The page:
First though, I realize that I can pull out the data for E00 and J00, say, and compare these using exactTest, but then I guess that you are disregarding all information that lies in the remaining data set? That does not seem to me to be a good way to do it. But I may be wrong here?

Second, if I want to do the comparison E00 vs J00 using the design indicated above, how should that be set up? Would

lrt <- glmLRT(fit,contrast=c(1,-1,0,0,0,0,0,0,0,0)) do it?

Third, if I want to compare (E00 + E01 + E05) vs (E48 + E96), how would I set up that contrast?
For my own pedagogic reasons I can show how I was thinking in this case:

E00 = L1
E01 = L1 + L4   x 2  -->  6L1 + 2L3 + 2L4
E05 = L1 + L4

versus                                       --> 2L3 + 2L4 - 3L5 -3L6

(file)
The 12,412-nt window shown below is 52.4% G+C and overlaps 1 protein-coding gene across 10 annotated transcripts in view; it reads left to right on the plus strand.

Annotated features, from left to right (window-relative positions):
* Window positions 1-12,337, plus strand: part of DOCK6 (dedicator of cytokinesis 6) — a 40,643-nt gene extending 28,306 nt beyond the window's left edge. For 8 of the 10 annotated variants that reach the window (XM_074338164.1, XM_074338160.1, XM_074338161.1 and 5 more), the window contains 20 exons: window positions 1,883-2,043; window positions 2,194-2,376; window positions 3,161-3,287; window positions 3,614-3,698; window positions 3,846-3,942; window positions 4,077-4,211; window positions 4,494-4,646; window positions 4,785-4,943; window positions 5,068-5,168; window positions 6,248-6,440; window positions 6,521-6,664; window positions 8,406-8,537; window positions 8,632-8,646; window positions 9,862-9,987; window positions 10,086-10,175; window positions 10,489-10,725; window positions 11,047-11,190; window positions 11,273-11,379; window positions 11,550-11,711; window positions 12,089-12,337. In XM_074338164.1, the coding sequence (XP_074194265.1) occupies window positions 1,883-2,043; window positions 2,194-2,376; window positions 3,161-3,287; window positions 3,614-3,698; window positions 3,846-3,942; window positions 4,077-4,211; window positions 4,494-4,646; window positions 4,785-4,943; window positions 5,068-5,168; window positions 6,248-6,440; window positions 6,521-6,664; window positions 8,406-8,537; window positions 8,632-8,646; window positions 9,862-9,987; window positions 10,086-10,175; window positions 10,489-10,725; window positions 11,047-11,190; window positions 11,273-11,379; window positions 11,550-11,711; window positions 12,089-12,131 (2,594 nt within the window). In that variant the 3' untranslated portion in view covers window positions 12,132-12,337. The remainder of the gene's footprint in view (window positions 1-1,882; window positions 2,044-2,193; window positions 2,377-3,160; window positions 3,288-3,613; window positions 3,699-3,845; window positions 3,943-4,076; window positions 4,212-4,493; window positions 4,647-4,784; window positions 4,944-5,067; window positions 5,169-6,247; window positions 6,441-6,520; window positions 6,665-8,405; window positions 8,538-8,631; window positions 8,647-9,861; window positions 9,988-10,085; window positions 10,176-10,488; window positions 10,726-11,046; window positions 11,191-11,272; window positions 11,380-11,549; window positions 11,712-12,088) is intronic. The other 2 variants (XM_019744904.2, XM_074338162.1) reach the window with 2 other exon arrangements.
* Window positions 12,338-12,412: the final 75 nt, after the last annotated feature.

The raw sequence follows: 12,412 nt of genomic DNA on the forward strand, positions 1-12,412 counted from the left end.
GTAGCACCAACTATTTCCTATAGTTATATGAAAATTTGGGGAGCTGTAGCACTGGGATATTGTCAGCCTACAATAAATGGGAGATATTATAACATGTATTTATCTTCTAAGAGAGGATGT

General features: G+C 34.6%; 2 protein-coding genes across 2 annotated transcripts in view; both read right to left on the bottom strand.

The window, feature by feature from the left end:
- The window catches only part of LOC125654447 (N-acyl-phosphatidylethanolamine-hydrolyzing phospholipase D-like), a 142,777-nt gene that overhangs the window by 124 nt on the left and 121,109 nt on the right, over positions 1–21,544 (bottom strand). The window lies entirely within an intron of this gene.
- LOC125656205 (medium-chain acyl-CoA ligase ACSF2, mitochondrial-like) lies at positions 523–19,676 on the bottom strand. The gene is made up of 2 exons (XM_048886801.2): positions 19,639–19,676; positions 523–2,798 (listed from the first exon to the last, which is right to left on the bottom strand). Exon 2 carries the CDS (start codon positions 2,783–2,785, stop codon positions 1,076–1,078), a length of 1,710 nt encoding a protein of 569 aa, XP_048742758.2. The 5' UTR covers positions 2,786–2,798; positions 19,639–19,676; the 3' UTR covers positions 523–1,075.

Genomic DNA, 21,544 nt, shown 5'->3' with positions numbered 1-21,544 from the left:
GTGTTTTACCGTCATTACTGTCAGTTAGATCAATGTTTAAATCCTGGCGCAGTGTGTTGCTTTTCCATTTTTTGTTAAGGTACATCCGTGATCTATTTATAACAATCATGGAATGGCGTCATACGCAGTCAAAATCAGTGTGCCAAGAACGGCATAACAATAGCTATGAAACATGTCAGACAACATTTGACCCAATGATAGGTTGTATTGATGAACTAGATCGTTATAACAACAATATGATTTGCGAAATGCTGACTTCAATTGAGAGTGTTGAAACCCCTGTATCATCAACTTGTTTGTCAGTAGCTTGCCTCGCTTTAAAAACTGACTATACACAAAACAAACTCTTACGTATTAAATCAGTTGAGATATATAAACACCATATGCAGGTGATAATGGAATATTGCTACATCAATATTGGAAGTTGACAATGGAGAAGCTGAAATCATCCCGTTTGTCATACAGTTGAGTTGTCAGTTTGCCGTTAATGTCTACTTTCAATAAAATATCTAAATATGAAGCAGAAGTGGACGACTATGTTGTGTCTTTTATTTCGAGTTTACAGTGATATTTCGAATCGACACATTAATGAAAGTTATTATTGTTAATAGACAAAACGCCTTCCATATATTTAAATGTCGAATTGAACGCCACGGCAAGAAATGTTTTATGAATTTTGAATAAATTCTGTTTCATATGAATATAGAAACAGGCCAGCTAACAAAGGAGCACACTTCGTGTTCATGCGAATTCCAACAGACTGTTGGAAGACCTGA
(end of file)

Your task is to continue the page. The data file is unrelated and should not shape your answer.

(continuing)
E48 = L1 + L5   x 3  -->  6L1 + 3L5 + 3L6
E96 = L1 + L6

resulting in the contrast:

lrt <- glmLRT(fit,contrast=c(0,0,2,2,-3,-3,0,0,0,0))

Then I seem to remember that contrasts should sum up to zero? If anybody could tell me where I am loosing it, I would be very obliged.

Thank you


 -- output of sessionInfo():

R version 3.1.0 (2014-04-10)
Platform: x86_64-w64-mingw32/x64 (64-bit)

[1] LC_COLLATE=Norwegian (Bokmål)_Norway.1252  LC_CTYPE=Norwegian (Bokmål)_Norway.1252
[3] LC_MONETARY=Norwegian (Bokmål)_Norway.1252 LC_NUMERIC=C
[5] LC_TIME=Norwegian (Bokmål)_Norway.1252

attached base packages:
[1] splines   stats     graphics  grDevices utils     datasets  methods   base

other attached packages:
[1] edgeR_3.6.8          limma_3.20.9         BiocInstaller_1.14.2

loaded via a namespace (and not attached):
[1] tools_3.1.0

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James W. MacDonald, M.S.
University of Washington
Environmental and Occupational Health Sciences
4225 Roosevelt Way NE, # 100
Seattle WA 98105-6099

James W. MacDonald, M.S.
University of Washington
Environmental and Occupational Health Sciences
4225 Roosevelt Way NE, # 100
Seattle WA 98105-6099